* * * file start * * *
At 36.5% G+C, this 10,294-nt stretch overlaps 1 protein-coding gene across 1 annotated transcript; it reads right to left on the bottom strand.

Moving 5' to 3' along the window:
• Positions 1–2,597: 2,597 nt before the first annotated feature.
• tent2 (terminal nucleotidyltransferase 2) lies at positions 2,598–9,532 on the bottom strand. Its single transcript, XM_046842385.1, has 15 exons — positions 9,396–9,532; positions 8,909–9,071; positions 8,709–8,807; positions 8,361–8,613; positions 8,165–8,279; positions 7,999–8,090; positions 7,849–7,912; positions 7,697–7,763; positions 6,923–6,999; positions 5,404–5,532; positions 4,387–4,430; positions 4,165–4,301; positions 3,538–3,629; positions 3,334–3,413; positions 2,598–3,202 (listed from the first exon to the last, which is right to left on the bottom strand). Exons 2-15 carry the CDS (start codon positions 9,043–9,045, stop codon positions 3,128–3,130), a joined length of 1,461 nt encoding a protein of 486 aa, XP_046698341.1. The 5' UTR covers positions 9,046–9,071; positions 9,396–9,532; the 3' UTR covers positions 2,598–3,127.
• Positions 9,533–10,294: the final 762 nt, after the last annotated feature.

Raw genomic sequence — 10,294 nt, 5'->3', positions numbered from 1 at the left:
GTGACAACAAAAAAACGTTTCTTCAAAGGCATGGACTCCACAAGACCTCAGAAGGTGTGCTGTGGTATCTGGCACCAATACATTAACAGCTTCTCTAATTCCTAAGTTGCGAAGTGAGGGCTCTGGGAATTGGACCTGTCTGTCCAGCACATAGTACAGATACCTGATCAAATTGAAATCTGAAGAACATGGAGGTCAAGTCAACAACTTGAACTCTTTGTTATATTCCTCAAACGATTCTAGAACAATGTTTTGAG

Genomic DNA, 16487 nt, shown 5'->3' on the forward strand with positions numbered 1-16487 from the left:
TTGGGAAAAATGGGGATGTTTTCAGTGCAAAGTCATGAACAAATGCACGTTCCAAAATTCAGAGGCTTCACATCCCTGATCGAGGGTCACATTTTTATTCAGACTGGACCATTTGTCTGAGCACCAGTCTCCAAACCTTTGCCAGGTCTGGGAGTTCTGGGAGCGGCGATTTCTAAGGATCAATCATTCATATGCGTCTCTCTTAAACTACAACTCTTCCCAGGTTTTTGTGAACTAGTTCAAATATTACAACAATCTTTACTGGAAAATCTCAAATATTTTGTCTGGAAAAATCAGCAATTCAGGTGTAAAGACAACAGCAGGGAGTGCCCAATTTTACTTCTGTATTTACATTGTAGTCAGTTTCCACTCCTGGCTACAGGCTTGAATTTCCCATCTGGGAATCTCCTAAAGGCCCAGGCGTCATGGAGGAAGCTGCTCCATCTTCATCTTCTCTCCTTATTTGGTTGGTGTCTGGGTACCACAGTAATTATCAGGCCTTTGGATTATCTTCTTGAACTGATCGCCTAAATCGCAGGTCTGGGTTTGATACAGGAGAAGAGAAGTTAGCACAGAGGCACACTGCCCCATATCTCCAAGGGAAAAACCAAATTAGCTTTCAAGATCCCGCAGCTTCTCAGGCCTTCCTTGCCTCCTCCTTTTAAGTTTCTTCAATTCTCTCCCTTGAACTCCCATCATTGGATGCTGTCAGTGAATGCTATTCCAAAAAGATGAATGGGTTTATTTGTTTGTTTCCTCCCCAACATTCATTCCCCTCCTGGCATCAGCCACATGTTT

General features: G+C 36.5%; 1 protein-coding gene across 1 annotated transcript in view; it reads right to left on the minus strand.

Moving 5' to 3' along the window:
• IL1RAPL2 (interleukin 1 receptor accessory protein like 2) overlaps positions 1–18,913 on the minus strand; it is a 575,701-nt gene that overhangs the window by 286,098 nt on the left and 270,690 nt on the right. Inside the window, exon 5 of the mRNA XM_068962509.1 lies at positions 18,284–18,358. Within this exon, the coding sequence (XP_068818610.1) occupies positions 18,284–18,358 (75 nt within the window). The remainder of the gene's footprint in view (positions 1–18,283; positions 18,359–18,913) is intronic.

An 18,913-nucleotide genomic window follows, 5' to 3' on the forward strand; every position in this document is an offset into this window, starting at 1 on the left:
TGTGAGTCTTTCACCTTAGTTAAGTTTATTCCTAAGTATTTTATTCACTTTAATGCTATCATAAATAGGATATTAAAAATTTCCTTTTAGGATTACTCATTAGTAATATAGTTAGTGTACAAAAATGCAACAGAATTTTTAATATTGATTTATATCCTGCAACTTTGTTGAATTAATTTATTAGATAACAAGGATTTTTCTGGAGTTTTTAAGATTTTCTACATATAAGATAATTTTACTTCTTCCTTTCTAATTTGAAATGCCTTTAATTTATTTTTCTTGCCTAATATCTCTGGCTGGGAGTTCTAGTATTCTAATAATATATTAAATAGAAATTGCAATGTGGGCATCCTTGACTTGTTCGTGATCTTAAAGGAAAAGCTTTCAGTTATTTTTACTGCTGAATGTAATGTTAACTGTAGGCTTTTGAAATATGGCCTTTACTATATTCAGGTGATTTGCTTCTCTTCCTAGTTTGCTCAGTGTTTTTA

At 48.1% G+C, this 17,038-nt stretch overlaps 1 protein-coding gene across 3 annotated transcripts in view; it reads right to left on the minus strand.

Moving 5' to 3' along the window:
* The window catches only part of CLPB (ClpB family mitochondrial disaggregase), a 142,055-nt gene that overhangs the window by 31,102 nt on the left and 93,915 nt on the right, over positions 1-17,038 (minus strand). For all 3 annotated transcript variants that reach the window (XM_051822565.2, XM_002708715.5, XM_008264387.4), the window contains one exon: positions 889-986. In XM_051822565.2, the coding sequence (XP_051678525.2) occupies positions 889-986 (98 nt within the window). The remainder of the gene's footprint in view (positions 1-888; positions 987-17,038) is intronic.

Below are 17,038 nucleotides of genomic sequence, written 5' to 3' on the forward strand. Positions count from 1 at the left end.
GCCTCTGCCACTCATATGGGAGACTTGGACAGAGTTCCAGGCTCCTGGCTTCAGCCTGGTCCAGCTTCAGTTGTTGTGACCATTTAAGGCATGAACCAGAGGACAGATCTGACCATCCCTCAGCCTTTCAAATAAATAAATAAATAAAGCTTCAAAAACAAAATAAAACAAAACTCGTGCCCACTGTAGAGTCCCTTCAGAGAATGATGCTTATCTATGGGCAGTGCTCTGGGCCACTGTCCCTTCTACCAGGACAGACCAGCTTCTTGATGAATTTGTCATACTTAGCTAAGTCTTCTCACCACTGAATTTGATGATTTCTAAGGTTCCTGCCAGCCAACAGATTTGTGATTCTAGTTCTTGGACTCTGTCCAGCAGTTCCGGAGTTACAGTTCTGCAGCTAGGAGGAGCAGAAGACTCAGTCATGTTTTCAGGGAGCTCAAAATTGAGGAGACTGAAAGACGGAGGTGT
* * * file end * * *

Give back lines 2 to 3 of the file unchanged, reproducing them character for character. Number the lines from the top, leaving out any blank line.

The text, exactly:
Moving 5' to 3' along the window:
• Positions 1–2,597: 2,597 nt before the first annotated feature.